The authors would like to thank the Malawian Ministry of Health for the collaboration on this project, as well as the staff at the health centres for their cooperation with the data collection.
- Porter G: Living in a walking world: rural mobility and social equity issues in Sub-saharan africa. World Dev. 2002, 30 (2): 285-300. 10.1016/S0305-750X(01)00106-1.View ArticleGoogle Scholar
- Guagliardo MF: Spatial accessibility of primary care: concepts, methods and challenges. Int J Health Geogr. 2004, 3 (1): 3-10.1186/1476-072X-3-3.PubMed CentralView ArticlePubMedGoogle Scholar
- McGrath N, et al.: What happens to ART-eligible patients who do not start ART? Dropout between screening and ART initiation: a cohort study in Karonga, Malawi. BMC Publ Health. 2010, 10: 601-10.1186/1471-2458-10-601.View ArticleGoogle Scholar
- Miranda JJ, et al.: Non-communicable diseases in low- and middle-income countries: context, determinants and health policy. Trop Med Int Health. 2008, 13 (10): 1225-1234. 10.1111/j.1365-3156.2008.02116.x.PubMed CentralView ArticlePubMedGoogle Scholar
- Beaglehole R, et al.: Priority actions for the non-communicable disease crisis. Lancet. 2011, 377 (9775): 1438-1447. 10.1016/S0140-6736(11)60393-0.View ArticlePubMedGoogle Scholar
- Fisher RP, Myers BA: Free and simple GIS as appropriate for health mapping in a low resource setting: a case study in eastern Indonesia. Int J Health Geogr. 2011, 10: 15-10.1186/1476-072X-10-15.PubMed CentralView ArticlePubMedGoogle Scholar
- Tanser FC, Le Sueur D: The application of geographical information systems to important public health problems in Africa. Int J Health Geogr. 2002, 1 (1): 4-10.1186/1476-072X-1-4.PubMed CentralView ArticlePubMedGoogle Scholar
- UNGASS: Malawi HIV and AIDS monitoring and evaluation report: 2008–2009. 2010, UNGASS Country Progress Report, http://www.unaids.org/en/dataanalysis/knowyourresponse/countryprogressreports/2010countries/malawi_2010_country_progress_report_en.pdf.Google Scholar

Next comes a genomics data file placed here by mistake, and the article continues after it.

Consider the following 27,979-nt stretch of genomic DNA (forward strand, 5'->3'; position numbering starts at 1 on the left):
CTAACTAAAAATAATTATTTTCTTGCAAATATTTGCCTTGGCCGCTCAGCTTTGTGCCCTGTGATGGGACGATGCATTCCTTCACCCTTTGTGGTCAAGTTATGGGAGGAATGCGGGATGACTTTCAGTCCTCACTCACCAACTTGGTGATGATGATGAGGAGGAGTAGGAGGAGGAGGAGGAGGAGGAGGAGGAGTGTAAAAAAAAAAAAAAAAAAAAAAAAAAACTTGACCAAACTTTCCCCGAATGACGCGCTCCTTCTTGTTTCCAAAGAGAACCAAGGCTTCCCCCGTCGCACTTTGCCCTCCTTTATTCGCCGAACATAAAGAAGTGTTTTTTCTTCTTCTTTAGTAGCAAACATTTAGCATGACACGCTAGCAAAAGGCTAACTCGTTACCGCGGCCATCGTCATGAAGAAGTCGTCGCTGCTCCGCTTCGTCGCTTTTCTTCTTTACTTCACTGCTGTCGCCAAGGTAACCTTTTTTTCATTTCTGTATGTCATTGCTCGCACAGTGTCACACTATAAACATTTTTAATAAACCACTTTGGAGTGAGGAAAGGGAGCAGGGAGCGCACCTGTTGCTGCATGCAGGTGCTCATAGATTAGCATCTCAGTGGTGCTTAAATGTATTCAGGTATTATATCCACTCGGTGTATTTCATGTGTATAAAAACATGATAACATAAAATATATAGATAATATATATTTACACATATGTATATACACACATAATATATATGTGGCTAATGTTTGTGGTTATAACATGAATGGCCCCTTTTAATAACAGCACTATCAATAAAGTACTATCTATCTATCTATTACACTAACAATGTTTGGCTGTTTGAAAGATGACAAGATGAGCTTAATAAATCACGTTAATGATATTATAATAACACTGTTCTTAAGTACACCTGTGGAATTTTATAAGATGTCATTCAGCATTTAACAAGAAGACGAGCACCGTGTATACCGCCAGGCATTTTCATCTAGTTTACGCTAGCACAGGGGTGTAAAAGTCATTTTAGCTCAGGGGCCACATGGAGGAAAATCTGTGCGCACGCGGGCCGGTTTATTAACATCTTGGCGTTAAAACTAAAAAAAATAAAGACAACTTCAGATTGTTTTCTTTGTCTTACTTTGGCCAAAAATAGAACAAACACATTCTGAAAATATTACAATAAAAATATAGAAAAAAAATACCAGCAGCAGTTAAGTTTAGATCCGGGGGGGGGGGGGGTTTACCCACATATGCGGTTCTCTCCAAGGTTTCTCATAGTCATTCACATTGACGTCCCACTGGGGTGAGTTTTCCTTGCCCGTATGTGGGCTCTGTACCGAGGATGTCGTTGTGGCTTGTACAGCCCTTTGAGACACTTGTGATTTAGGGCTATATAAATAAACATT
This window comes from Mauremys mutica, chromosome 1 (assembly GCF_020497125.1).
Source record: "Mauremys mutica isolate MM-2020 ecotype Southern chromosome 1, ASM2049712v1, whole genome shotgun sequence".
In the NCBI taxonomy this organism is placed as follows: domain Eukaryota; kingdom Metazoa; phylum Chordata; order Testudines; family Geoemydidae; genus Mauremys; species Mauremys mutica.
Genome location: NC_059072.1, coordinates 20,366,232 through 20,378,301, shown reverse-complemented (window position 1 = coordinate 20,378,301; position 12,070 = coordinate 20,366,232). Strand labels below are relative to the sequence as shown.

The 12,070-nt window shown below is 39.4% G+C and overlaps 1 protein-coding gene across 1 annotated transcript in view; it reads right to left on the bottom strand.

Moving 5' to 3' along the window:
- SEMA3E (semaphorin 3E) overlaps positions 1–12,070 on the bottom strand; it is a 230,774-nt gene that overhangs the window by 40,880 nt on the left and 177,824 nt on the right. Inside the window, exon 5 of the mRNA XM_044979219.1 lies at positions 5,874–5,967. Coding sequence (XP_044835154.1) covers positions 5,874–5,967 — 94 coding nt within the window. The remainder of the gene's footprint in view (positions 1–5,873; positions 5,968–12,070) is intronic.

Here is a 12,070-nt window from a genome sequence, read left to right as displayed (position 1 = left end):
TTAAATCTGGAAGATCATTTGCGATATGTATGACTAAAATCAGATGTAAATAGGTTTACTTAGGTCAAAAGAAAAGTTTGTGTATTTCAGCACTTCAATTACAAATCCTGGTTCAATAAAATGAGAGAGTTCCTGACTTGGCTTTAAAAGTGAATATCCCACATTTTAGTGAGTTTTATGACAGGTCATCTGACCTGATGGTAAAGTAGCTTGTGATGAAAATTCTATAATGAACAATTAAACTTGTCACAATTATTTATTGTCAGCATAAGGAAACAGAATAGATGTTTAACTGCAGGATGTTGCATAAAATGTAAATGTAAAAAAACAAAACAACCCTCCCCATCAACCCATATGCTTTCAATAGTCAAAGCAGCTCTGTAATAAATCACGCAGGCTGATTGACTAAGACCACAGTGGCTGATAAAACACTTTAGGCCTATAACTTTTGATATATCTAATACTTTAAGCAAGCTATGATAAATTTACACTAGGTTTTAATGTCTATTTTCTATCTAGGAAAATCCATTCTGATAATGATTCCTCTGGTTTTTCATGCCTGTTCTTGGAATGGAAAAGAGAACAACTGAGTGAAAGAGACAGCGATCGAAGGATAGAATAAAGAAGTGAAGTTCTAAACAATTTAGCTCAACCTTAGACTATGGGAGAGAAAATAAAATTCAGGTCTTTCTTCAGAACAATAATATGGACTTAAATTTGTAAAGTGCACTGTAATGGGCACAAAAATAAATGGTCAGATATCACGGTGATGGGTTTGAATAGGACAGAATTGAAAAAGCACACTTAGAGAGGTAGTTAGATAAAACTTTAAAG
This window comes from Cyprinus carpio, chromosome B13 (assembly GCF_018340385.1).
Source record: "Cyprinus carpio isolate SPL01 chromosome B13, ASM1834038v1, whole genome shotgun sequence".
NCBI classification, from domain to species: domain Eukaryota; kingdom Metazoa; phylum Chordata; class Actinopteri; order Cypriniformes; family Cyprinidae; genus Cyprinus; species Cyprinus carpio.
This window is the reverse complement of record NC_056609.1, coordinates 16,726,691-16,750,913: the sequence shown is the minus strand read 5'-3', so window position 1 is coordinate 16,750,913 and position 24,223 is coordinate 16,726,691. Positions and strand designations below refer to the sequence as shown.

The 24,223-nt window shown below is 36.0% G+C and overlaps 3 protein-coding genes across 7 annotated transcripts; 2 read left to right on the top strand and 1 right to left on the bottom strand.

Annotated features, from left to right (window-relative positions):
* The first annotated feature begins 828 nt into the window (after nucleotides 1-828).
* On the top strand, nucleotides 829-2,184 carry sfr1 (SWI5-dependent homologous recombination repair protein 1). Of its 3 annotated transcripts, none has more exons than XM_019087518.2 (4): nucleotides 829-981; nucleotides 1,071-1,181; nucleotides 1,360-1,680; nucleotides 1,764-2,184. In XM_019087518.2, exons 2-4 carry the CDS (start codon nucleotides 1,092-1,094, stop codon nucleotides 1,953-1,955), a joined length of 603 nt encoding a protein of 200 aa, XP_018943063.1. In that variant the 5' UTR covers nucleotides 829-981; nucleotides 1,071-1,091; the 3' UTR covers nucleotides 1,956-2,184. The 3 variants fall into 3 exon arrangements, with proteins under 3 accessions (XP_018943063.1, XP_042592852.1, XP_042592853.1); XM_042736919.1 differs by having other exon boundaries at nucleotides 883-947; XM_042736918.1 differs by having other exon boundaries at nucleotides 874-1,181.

- Jahn A, et al.: Population-level effect of HIV an adult mortality and early evidence of reversal after introduction of antiretroviral therapy in Malawi. Lancet. 2008, 371: 1603-1611. 10.1016/S0140-6736(08)60693-5.PubMed CentralView ArticlePubMedGoogle Scholar
- Floyd S, et al.: Population-level reduction in adult mortality after extension of free anti-retroviral therapy provision into rural areas in northern Malawi. PLoS One. 2010, 5 (10): e13499-10.1371/journal.pone.0013499.PubMed CentralView ArticlePubMedGoogle Scholar
- Harries AD, et al.: Scaling up antiretroviral therapy in Malawi-implications for managing other chronic diseases in resource-limited countries. J Acquir Immune Defic Syndr. 2009, 52 (Suppl 1): S14-S16.View ArticlePubMedGoogle Scholar
- Ponninghaus JM, et al.: The lepra evaluation project (LEP), an epidemiological study of leprosy in northern malawi. I. Methods. Lepr Rev. 1987, 58 (4): 359-375.PubMedGoogle Scholar
- 1998 Population and housing census. http://www.nso.malawi.net.
- Tanser F, Gijsbertsen B, Herbst K: Modelling and understanding primary health care accessibility and utilization in rural South Africa: an exploration using a geographical information system. Soc Sci Med. 2006, 63 (3): 691-705. 10.1016/j.socscimed.2006.01.015.View ArticlePubMedGoogle Scholar
- Cooke GS, et al.: Population uptake of antiretroviral treatment through primary care in rural South Africa. BMC Publ Health. 2010, 10: 585-10.1186/1471-2458-10-585.View ArticleGoogle Scholar
- Parrott FR, et al.: Combining qualitative and quantitative evidence to determine factors leading to late presentation for antiretroviral therapy in Malawi. PLoS One. 2011, 6 (11): e27917-10.1371/journal.pone.0027917.PubMed CentralView ArticlePubMedGoogle Scholar
- Kumwenda M, et al.: Reasons for accepting or refusing HIV services among tuberculosis patients at a TB-HIV integration clinic in Malawi. Int J Tuberc Lung Dis. 2011, 15 (12): 1663-1669. 10.5588/ijtld.10.0741.View ArticlePubMedGoogle Scholar
- Wilson DP, Blower S: How far will we need to go to reach HIV-infected people in rural South Africa?. BMC Med. 2007, 5: 16-10.1186/1741-7015-5-16.PubMed CentralView ArticlePubMedGoogle Scholar
This article is published under license to BioMed Central Ltd. This is an Open Access article distributed under the terms of the Creative Commons Attribution License (http://creativecommons.org/licenses/by/2.0), which permits unrestricted use, distribution, and reproduction in any medium, provided the original work is properly cited.